The Girl sidestepped his question and instead replied curtly, “You are not one of my doctors.”

Doctor Harrison looked up, startled at the forthrightness of Lydia’s tone. “No, no I’m not,” He said. “I umm…” in that moment, Henry realized the truth was his best option. “I heard you reading aloud to yourself one night. I was wondering what you were reading.”

Lydia stared at the young doctor with his sincere face and bright eyes. After a few moments, she softened. “Robinson Crusoe.”

And that’s how it began. From that evening on, Henry’s routine changed. Every night, after wandering the halls for a few minutes, Henry would stop by Lydia’s room nonchalantly inquire after her health. If he felt brave, Henry would take her hand in his and check her pulse, quietly counting her heartbeats as the second hand swept a single revolution of the clock. Then Henry would sit at the edge of her bed as Lydia read aloud. After a while, they would inevitably lapse into conversation, maybe about the book, maybe about life.

Henry knew from her chart that Lydia had been in a terrible car accident. The boy who had been driving died at the scene. Lydia had been life flighted to the hospital with serious internal bleeding and broken bones.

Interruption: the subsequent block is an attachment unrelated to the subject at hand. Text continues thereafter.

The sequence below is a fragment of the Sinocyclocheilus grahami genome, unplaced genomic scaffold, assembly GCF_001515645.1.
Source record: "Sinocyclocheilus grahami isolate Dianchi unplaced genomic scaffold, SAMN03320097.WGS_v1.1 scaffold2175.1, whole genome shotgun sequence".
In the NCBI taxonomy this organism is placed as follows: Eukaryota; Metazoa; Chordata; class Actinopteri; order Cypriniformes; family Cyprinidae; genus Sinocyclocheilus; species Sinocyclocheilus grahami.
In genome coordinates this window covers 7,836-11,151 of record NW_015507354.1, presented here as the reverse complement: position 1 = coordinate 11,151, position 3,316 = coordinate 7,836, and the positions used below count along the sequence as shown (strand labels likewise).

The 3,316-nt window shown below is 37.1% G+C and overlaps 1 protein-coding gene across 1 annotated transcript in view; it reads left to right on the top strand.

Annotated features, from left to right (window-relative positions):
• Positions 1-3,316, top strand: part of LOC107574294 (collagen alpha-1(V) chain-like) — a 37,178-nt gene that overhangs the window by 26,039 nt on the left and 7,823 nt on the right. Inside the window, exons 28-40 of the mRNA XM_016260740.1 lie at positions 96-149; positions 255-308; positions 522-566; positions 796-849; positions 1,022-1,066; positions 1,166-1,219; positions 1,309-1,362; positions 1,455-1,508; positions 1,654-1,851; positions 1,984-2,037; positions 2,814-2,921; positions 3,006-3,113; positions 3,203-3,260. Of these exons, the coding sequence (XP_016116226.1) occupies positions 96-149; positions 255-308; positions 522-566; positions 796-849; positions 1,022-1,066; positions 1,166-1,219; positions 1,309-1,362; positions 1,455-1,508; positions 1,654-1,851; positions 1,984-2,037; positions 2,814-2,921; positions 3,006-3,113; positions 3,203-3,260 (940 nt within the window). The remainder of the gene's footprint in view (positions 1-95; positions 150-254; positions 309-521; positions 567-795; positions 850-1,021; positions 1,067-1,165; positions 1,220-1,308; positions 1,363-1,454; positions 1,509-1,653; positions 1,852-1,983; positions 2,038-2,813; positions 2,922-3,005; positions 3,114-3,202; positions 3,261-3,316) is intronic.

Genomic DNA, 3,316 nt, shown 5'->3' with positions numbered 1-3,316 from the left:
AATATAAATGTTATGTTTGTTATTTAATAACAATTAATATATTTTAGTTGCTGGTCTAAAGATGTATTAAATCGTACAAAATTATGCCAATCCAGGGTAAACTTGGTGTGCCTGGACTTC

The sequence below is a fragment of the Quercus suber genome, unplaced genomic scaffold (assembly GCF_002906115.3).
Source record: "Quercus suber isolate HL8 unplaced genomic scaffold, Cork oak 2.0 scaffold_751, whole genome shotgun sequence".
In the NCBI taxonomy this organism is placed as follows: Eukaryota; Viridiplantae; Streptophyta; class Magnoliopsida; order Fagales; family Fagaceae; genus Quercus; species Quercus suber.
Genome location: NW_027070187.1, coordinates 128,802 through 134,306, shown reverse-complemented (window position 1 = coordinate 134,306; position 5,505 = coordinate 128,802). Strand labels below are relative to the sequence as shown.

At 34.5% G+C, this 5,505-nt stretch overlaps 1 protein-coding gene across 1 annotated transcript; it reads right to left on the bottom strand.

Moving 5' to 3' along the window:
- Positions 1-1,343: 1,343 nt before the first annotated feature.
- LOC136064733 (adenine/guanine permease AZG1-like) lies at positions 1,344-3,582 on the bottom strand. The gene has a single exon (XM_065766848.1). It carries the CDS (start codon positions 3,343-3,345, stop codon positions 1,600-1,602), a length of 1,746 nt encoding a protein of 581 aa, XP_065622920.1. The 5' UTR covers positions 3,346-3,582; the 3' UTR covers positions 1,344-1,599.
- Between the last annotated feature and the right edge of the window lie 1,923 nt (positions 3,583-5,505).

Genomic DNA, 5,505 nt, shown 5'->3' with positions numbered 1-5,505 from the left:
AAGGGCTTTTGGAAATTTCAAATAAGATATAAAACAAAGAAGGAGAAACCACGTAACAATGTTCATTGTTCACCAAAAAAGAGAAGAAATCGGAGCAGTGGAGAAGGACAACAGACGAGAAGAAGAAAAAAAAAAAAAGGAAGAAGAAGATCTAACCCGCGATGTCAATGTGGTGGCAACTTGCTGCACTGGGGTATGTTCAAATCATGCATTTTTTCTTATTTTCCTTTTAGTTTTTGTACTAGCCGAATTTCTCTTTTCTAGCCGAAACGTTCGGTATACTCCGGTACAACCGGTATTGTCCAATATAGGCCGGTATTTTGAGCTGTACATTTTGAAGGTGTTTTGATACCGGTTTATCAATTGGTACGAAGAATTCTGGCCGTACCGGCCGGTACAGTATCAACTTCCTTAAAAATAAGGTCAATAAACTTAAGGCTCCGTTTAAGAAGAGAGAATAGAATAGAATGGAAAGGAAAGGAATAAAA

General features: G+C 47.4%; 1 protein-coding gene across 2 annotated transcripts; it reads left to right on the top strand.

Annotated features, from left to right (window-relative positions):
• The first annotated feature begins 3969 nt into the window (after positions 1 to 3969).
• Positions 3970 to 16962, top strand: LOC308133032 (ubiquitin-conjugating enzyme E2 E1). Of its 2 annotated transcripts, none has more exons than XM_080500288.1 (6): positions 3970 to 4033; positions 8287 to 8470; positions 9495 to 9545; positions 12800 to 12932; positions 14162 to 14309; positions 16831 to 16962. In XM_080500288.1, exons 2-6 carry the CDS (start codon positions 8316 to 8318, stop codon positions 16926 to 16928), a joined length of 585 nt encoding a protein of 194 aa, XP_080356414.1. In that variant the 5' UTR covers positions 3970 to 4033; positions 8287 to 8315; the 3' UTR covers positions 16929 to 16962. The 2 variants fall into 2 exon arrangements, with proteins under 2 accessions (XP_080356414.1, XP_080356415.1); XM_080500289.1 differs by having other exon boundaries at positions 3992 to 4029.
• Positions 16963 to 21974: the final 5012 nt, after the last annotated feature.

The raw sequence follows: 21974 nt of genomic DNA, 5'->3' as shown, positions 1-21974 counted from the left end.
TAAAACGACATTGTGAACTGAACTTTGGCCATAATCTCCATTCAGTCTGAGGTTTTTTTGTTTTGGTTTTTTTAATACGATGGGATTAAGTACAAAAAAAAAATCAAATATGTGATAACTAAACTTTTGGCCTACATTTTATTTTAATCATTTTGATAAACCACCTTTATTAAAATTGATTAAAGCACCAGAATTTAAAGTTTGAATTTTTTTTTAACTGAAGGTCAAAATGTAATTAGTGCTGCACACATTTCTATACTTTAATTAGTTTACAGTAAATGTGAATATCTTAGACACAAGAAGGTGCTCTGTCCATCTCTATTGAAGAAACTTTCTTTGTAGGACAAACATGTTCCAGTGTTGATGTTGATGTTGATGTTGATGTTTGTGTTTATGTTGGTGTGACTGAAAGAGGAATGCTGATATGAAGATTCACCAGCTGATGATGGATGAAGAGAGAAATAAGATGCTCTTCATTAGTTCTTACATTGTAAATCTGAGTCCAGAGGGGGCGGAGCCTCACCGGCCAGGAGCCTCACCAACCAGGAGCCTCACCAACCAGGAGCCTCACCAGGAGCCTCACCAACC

Henry had learned what great and lasting loss was when his mother died. He could still remember the memorial service. He had sat quietly in an oversized chesterfield with his hands in his lap, staring at the patent leather shoes bought special for the occasion. Every once and a while, someone would come by and pat his head, offering platitudes and condescending consolation. Henry did not want the shallow pity of strangers. He wanted to yell and scream and curse God for the farce God had made of life. And on some level, Henry knew that Lydia needed that too: to yell and scream and hit and cry and mourn. And when that time finally came, Henry would be there for her. For her pain was his pain.

Until then, he would not ask. Lydia would only share what she wanted to and nothing more. And so Henry never asked Lydia. And so Lydia never told.

 

Maybe, he thought, as he leaned back in his desk chair, that had been a mistake.

Henry: The Girl at the End of the Hall with the Beautiful Voice

Henry could not remember the exact date he first heard Lydia’s voice. He remembered everything else about that moment, but not the date. No matter how hard he tried to count the days backward, he could never quite capture, with a hundred percent certitude, the day. Henry would have felt better if he could make a factual association to a memory that was anything but factual.